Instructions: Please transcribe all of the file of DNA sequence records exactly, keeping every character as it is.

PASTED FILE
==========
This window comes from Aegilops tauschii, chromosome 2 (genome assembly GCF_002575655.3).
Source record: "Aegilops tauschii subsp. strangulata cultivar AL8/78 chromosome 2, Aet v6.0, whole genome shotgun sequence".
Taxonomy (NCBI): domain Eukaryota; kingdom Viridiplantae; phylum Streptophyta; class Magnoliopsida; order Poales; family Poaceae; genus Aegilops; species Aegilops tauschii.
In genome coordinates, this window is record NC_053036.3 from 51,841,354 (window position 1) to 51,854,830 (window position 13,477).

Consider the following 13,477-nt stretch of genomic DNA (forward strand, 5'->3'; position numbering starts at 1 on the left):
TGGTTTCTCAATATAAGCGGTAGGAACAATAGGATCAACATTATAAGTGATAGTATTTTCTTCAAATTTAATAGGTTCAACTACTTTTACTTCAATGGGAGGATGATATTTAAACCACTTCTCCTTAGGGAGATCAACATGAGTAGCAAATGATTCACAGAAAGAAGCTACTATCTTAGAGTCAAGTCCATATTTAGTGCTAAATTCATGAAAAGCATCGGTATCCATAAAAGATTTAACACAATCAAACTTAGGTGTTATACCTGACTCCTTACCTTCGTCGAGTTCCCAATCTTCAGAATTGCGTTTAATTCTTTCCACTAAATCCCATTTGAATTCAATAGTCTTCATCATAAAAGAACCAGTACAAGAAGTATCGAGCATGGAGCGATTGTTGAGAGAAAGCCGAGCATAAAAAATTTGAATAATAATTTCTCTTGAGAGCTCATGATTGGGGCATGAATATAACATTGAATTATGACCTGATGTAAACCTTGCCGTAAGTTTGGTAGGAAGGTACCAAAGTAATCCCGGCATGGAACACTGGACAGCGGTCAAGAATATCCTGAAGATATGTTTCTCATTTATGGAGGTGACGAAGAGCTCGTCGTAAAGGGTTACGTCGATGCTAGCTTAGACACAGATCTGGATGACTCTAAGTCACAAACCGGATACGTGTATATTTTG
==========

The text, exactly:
This window comes from Aegilops tauschii, chromosome 2 (genome assembly GCF_002575655.3).
Source record: "Aegilops tauschii subsp. strangulata cultivar AL8/78 chromosome 2, Aet v6.0, whole genome shotgun sequence".
Taxonomy (NCBI): domain Eukaryota; kingdom Viridiplantae; phylum Streptophyta; class Magnoliopsida; order Poales; family Poaceae; genus Aegilops; species Aegilops tauschii.
In genome coordinates, this window is record NC_053036.3 from 51,841,354 (window position 1) to 51,854,830 (window position 13,477).

Consider the following 13,477-nt stretch of genomic DNA (forward strand, 5'->3'; position numbering starts at 1 on the left):
TGGTTTCTCAATATAAGCGGTAGGAACAATAGGATCAACATTATAAGTGATAGTATTTTCTTCAAATTTAATAGGTTCAACTACTTTTACTTCAATGGGAGGATGATATTTAAACCACTTCTCCTTAGGGAGATCAACATGAGTAGCAAATGATTCACAGAAAGAAGCTACTATCTTAGAGTCAAGTCCATATTTAGTGCTAAATTCATGAAAAGCATCGGTATCCATAAAAGATTTAACACAATCAAACTTAGGTGTTATACCTGACTCCTTACCTTCGTCGAGTTCCCAATCTTCAGAATTGCGTTTAATTCTTTCCACTAAATCCCATTTGAATTCAATAGTCTTCATCATAAAAGAACCAGTACAAGAAGTATCGAGCATGGAGCGATTGTTGAGAGAAAGCCGAGCATAAAAAATTTGAATAATAATTTCTCTTGAGAGCTCATGATTGGGGCATGAATATAACATTGAATTATGACCTGATGTAAACCTTGCCGTAAGTTTGGTAGGAAGGTACCAAAGTAATCCCGGCATGGAACACTGGACAGCGGTCAAGAATATCCTGAAGATATGTTTCTCATTTATGGAGGTGACGAAGAGCTCGTCGTAAAGGGTTACGTCGATGCTAGCTTAGACACAGATCTGGATGACTCTAAGTCACAAACCGGATACGTGTATATTTTG